Warming up for tennis is the key to avoiding injuries and become a more agile and better-prepared tennis player. I have been following the warm-up advice of the Martin Method and wanted to share some info with you about how I try to do it.
According to Nathan Martin of the Martin Fitness Method, there is nothing more important than an effective pre-match tennis warm up. It not only prepares your body for competition but also reduces the risk of tennis injury and helps to get you mentally ready too. Warming up for tennis is simply essential for taking your game and your body seriously.
Below, Martin lists five steps to achieve an effective tennis warm-up and you will also be able to watch the video.
For more tennis warm up, tennis stretches and tennis mobility programs go here. You can now use the code – TENNISNERD and press ‘apply’ at checkout and you will get 10% off your program purchase!
Warming up for tennis – 5 Steps to an effective tennis warm-up
If you are intent on properly warming up for tennis you need to make sure to get a couple of minutes in of either skipping or running (forward, backward and lateral). The idea is to boost your heart rate and circulation so start slow and then increase intensity. Steffi Graf was a big advocate for skipping as a warm-up during her career.
Skipping tips – Some other tips that will help you get the most from skipping: – Stand straight, without leaning forward as you skip. – Keep elbows at waist level, tucked as tightly as possible. – Your skipping rope should be taught. – Skip fast enough for your rope not to become tangled. – Jump on the balls of your feet and land softly.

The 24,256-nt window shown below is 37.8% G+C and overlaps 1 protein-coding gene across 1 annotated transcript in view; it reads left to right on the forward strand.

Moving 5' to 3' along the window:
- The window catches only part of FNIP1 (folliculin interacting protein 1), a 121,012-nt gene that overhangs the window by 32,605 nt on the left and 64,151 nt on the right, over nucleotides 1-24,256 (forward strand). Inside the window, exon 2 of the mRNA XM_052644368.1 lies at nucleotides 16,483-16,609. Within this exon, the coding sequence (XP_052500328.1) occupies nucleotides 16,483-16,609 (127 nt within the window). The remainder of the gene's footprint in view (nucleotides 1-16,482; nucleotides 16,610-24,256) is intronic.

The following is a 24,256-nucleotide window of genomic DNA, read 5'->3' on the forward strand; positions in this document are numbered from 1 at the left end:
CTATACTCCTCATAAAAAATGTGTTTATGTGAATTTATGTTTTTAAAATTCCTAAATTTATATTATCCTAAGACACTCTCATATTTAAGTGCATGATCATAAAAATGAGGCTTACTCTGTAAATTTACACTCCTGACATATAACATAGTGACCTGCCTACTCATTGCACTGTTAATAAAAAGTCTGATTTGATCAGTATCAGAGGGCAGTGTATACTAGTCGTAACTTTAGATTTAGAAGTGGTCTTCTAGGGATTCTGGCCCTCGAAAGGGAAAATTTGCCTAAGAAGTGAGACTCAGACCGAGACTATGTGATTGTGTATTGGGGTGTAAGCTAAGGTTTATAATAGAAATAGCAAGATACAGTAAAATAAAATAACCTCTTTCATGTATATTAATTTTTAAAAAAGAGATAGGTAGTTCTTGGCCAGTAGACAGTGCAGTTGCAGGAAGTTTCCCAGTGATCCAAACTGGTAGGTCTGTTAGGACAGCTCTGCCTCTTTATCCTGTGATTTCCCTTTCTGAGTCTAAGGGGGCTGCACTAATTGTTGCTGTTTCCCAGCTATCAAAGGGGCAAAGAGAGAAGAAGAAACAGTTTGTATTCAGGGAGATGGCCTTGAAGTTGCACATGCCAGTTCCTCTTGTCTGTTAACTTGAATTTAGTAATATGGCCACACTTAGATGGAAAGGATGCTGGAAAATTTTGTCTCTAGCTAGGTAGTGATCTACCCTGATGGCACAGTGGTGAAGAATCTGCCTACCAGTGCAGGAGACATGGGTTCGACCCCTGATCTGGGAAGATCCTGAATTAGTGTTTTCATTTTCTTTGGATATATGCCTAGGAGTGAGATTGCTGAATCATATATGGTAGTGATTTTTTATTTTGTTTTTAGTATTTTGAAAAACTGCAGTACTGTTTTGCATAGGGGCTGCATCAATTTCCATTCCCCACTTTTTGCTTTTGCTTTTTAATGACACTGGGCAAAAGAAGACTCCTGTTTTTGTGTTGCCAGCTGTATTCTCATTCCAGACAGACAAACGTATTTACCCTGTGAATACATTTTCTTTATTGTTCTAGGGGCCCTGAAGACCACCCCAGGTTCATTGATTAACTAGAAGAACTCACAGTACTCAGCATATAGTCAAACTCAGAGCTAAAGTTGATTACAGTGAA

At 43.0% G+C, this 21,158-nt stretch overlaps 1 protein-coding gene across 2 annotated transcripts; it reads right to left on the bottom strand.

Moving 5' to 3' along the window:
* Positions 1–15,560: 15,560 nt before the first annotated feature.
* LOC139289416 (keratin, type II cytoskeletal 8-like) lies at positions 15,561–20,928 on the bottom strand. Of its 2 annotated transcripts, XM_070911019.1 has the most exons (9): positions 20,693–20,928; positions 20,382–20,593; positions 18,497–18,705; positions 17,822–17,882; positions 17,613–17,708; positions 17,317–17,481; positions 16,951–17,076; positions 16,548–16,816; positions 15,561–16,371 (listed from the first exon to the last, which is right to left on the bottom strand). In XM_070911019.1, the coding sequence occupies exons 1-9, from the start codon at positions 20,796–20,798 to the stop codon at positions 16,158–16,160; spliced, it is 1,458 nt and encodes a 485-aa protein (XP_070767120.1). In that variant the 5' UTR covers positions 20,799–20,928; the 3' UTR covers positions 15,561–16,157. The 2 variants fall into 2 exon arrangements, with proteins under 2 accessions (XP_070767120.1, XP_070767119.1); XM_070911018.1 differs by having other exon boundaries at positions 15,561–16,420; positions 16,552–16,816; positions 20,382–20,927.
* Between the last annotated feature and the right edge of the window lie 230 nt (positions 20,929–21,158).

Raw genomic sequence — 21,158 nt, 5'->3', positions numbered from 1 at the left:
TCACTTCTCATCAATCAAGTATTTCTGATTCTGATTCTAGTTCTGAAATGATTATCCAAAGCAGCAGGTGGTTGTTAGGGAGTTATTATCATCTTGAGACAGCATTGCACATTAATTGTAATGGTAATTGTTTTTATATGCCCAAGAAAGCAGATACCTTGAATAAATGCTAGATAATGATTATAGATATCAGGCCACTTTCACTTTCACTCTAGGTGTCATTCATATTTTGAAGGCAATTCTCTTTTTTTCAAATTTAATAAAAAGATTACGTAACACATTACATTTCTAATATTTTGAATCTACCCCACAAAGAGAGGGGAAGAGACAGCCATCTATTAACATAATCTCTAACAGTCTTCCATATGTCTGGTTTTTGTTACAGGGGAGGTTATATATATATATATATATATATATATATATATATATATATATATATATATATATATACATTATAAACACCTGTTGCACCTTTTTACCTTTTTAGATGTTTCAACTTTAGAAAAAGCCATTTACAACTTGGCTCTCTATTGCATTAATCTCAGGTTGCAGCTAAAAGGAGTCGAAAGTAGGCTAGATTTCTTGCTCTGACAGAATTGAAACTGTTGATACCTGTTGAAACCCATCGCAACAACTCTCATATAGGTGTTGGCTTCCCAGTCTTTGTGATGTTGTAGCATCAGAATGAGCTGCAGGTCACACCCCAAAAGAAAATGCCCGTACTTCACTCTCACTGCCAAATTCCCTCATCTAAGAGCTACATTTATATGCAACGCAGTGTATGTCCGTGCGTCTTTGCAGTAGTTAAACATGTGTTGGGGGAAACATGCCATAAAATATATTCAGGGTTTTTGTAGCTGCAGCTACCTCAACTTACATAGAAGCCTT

2. THE RANGE OF MOVEMENT (ROM)
Range of movement exercises can be seen as an active stretch or loosening up of the body. They open up the “chain of movement” rather than isolating a specific area or muscle, which is especially important in a sport such as tennis with multi-directional ranges and loading patterns.
3. STRETCHING OR FOAM ROLLING
Implementing some simple foam roller exercises and stretches for tennis, can all help elongate muscles and open joints up for correct movement patterns. To avoid any injuries it is imperative you have a good range of motion throughout all joints, as this will help with creating power throughout your shots.
4. MUSCLE ACTIVATION
Most people have muscle imbalances or potential instability issues around certain joints, so it is important to stimulate the correct muscles and encourage them to work. Some players may look at activating their core or gluteals, whilst others will look at performing some rotator cuff resistance band exercises. If you know you have a specific problem area, it is good to focus on that.
Shadowing mimics the movements that would be performed on the court. It will fire up your body by following specific tennis movement patterns. Perform tennis shadowing for three minutes, alternating between forehands, backhands, overhead or smash and volleys. The intensity of the shadowing should increase with each minute, so by the time you have finished you are not only physically prepared but also mentally ready for the first point when you step on the court. You see a lot of top coaches do this with their players. Fabio Fognini’s training regime with his fitness coach Duglas Cordero is a great example.
You can now use the code – TENNISNERD and press ‘apply’ at checkout and you will get 10% off your program purchase! See the programs from the Martin Fitness Method in this Tennisnerd post.
Warming up for tennis – Warm-up video
Improving my tennis fitness – The Warm-Up
Do you warm up properly for tennis or do you just lace up the shoes and go? Let me know in the comments below!
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